It's not often that a company is acquired with no dramatic changes. It's even rarer that a company is acquired and given the privilege to redesign both the identity and web presence of their new parent. This was the case with Odopod transitioning to Nurun, and I was on the team.
The original Nurun website and branding
We began by partnering with local branding masters Office to redesign the Nurun logo and create a fresh new visual language. The end result was a beautiful new logotype and mark reminiscent of the original logo and a system of typography, colors, and iconography that could serve as the basis of a new website.
Being an internally led project with stakeholders scattered throughout the globe was a unique challenge. It was clear that Nurun wanted to transition to having a focus on what made Odopod what it was –digital products and services fueled by innovation– but it was certainly a departure from the heavy marketing work that had become their wheelhouse. We spent the first 3 to 4 months creating what we thought was a great site before sharing it out to the larger Nurun team.
– Nurun's new mission statement
Luckily for our small design team we were working with the brightest minds in our studio to sell through some of the radical design ideas we had. One particularly unique idea was to show only a small handful of case studies and dive into deep detail and heavy custom graphic production. The following are excerpts from a case study I helped design detailing our involvement with Tesla Motors' retail store touchscreens.
After building out our initial five case studies, we began to see similarities in the stories we were telling. From this, we defined reusable modules for all future case studies. The hope was that future studies would be 80% reused modules and 20% custom.
We decided to talk about our values as a company in terms of people we admire rather than a list of abstract themes. We brainstormed for days coming up with lists of people who exemplify our senisbilities in uncommon ways. The page was designed as a journey through these principles for new hires and clients alike.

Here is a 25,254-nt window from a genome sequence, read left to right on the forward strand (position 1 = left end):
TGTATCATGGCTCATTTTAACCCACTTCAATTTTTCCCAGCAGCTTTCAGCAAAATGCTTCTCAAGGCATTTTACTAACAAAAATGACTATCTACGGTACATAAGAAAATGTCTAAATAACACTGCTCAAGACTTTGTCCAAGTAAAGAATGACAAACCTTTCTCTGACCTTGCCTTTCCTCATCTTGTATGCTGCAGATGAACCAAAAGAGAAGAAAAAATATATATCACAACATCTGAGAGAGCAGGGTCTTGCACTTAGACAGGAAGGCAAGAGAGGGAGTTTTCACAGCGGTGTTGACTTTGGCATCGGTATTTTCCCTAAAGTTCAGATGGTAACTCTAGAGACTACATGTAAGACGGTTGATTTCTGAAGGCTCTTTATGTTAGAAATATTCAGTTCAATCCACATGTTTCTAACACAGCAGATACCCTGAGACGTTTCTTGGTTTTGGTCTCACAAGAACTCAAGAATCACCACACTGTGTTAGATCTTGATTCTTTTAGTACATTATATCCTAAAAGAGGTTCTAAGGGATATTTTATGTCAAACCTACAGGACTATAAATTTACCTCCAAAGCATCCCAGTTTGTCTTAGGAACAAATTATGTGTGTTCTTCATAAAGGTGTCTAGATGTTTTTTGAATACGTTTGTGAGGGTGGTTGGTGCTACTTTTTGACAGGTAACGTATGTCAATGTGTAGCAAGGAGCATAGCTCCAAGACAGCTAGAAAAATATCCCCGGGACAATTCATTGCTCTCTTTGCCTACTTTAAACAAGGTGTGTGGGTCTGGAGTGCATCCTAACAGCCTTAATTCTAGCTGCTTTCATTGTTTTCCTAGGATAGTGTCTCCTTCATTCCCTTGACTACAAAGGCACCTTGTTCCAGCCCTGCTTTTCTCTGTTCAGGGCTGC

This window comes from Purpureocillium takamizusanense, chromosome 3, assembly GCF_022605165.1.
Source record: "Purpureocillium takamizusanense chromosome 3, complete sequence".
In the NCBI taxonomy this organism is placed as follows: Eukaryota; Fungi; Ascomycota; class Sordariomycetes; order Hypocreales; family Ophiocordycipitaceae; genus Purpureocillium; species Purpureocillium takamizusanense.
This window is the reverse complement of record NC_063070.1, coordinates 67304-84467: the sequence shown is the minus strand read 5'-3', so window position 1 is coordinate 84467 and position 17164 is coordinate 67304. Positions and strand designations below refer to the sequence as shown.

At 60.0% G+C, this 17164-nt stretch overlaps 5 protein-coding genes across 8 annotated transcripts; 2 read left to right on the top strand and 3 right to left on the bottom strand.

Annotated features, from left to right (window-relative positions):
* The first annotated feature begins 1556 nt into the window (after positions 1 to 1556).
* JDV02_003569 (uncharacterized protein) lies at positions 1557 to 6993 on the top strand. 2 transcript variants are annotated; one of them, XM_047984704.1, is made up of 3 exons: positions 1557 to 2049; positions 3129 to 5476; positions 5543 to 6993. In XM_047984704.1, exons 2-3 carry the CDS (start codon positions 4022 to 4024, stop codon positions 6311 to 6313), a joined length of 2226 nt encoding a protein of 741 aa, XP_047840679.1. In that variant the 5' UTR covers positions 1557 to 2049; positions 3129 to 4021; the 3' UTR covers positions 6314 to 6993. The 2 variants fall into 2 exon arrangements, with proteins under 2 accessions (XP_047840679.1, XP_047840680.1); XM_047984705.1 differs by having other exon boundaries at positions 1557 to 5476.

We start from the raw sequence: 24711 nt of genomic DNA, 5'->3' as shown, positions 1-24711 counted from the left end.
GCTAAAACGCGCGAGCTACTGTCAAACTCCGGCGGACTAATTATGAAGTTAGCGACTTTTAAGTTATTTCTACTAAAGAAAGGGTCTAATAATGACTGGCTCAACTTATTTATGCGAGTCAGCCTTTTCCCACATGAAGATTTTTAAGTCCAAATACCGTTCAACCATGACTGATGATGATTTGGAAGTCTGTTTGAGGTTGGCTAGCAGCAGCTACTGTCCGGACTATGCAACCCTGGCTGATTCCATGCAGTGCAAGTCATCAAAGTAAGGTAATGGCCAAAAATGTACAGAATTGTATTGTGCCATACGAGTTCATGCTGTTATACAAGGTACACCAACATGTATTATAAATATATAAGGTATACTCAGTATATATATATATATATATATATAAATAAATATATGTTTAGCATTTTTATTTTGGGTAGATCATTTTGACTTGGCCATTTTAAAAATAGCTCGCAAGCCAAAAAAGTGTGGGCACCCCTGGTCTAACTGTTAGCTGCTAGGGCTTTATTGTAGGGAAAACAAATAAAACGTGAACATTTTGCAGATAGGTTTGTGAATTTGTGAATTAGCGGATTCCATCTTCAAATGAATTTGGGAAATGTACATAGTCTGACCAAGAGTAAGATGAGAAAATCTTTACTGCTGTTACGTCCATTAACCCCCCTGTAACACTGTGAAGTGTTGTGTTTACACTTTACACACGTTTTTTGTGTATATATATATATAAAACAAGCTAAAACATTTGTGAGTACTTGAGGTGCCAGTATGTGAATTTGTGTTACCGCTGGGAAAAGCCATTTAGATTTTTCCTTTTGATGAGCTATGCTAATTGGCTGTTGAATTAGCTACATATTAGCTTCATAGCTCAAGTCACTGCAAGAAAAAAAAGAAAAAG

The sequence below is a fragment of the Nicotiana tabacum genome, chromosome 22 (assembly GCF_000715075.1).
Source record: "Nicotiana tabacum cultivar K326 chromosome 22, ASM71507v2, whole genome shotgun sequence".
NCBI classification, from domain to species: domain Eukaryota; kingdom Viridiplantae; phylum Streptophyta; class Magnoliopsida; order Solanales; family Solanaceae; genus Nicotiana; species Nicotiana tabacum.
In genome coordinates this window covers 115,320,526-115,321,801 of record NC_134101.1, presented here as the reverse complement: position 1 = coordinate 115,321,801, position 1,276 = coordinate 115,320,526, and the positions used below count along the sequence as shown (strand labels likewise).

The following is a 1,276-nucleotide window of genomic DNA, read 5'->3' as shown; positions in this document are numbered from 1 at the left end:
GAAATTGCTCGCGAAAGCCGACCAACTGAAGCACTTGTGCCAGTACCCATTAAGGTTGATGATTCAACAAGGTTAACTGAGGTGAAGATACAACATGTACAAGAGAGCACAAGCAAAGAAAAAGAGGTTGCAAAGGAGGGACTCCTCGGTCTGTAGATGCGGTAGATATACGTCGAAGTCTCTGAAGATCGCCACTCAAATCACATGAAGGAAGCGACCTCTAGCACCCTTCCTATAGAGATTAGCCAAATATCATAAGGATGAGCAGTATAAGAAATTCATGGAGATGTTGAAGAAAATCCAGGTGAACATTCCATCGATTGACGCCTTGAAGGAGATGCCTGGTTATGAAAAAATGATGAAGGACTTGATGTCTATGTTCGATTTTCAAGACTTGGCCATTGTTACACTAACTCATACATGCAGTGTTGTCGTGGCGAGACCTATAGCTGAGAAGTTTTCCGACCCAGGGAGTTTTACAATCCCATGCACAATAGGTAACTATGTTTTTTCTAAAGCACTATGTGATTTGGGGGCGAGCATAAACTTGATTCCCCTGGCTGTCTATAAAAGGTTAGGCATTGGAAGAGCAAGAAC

The new Nurun site launched in June of 2013 to a welcome reception.
Check out the live site here:
We worked with the developers at Nurun's Headquarters in Montreal, Canada to make this site a reality. This wasn't an idea situation - there was both a language gap and communication over time zone differences. This led to a lot of assumptions being made and a pain to really dial in an animation the design team had in their heads.
During design, each page lead with with big bold leading statements. Our copywriters had to find creative ways to not repeat the same information.
After the site was live for a year, I hadn't seen a new in-depth case study created. One reason could be due to the lack of down time, but I attribute it to our high hopes of locking down a designer, copywriter and a developer regularly to create new case studies. This is a mistake we swiftly corrected in future projects by creating flexible, yet restrained content management systems for clients and internal projects. No matter how beautiful a system, is it's meaningless if no one can use it!
After a 2 year hiatus as Nurun SF, our office was able to rebrand to Odopod. This came with a fresh new logo, visual language and website. We saw this as a great oportunity to make a super clean modern rebranding. A small team and I took on this challenge.
After a full UX pass at the site, we dug in and started exploring some visual styles.
Once we were happy with the design style, I started prototyping the pages together in inVision to get a feel for the flow. It really shined a light on problems and gave us the oportunities to test the experience on our phones.
In the end, radical simplicity won the day. It was important we not distract from the quality of the work with a flashy page. Instead we focused on typography and imagery to tell the real Odopod story.
The final web designs